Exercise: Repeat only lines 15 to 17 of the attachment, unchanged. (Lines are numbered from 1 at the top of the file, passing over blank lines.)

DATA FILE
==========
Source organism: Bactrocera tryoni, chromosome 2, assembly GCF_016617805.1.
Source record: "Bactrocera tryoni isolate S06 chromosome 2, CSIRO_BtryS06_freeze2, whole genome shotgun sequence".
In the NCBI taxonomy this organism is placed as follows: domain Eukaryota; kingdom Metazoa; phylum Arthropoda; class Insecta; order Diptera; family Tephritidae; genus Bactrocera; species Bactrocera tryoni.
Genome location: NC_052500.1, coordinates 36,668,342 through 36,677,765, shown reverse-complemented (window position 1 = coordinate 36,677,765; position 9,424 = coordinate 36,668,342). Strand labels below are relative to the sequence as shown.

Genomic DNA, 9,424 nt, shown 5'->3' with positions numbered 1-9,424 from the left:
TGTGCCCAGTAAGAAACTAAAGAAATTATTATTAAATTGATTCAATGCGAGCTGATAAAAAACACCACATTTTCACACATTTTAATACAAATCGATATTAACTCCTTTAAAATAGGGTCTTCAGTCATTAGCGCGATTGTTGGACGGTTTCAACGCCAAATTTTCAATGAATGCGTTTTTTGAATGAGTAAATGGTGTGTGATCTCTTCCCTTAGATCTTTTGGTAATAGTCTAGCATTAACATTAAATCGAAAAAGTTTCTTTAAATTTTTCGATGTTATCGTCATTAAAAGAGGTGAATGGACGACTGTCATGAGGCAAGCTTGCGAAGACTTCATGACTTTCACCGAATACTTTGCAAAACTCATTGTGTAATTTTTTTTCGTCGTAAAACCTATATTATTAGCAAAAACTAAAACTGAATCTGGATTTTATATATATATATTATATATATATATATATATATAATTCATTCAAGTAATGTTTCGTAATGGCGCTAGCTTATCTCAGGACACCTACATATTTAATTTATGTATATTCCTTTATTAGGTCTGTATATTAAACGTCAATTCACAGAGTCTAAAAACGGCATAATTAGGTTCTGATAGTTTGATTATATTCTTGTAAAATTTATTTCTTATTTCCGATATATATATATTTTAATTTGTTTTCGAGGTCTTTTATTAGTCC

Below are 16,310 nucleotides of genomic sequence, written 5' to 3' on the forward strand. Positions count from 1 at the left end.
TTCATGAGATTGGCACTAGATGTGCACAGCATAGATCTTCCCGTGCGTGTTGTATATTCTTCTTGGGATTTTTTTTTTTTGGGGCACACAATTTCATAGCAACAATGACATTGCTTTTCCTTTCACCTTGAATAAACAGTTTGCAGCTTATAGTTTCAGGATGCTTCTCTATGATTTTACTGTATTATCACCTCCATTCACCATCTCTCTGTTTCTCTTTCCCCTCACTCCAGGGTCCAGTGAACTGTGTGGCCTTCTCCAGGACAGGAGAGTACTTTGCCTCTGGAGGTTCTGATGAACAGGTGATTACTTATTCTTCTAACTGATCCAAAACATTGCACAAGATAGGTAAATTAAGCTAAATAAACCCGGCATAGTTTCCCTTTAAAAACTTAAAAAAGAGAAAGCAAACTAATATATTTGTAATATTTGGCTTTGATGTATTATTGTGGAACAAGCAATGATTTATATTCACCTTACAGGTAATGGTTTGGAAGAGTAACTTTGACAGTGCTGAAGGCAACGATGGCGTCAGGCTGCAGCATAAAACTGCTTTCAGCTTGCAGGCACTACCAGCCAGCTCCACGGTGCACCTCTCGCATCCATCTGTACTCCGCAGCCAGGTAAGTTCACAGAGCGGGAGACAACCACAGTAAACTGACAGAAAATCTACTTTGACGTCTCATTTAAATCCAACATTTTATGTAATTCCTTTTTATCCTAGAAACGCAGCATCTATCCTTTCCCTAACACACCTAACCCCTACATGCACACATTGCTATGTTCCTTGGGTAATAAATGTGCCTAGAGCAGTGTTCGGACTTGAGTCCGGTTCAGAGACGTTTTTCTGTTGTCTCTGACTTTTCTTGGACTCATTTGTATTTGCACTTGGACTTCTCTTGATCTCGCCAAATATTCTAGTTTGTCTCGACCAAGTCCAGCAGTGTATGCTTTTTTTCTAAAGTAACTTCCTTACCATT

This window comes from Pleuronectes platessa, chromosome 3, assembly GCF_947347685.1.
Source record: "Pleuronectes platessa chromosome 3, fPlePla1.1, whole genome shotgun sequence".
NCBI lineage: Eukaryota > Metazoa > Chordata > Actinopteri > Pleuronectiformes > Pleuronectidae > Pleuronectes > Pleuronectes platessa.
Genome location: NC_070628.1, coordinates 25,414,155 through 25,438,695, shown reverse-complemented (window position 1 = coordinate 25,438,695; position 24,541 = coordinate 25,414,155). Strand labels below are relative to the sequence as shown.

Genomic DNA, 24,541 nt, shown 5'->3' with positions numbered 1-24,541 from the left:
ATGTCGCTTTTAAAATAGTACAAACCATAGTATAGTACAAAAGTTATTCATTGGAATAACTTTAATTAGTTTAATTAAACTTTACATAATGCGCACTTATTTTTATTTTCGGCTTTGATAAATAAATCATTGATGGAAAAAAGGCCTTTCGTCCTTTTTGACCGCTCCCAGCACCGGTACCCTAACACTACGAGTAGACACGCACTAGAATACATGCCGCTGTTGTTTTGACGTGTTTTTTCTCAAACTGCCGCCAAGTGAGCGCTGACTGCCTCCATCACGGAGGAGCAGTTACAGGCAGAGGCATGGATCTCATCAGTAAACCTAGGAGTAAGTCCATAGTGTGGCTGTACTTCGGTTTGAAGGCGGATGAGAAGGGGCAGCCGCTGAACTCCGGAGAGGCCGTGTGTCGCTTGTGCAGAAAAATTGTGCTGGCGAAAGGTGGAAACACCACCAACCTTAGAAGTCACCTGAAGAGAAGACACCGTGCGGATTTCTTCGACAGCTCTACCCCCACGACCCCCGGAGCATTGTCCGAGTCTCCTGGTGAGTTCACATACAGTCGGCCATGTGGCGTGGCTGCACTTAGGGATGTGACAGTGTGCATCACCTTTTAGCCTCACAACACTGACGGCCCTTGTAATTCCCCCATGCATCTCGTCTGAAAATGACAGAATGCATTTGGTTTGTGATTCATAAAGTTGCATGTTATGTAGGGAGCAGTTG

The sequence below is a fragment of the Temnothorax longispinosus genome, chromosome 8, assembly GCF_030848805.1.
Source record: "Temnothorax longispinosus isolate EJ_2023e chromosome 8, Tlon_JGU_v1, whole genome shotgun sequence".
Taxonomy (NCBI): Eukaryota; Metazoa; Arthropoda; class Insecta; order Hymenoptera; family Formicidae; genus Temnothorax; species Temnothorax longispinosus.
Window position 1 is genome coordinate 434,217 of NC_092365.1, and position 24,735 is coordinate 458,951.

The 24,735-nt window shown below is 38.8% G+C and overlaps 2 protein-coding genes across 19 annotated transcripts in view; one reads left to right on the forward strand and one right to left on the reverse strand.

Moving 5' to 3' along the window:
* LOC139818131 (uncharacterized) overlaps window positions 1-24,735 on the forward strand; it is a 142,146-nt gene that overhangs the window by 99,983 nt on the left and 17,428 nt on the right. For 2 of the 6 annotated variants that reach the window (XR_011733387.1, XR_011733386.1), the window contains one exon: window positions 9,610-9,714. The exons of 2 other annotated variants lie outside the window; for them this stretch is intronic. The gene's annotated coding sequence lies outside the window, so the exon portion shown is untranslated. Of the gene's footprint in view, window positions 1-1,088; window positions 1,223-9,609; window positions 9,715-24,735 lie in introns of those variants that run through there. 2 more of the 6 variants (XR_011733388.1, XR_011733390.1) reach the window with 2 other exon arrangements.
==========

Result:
The sequence below is a fragment of the Temnothorax longispinosus genome, chromosome 8, assembly GCF_030848805.1.
Source record: "Temnothorax longispinosus isolate EJ_2023e chromosome 8, Tlon_JGU_v1, whole genome shotgun sequence".
Taxonomy (NCBI): Eukaryota; Metazoa; Arthropoda; class Insecta; order Hymenoptera; family Formicidae; genus Temnothorax; species Temnothorax longispinosus.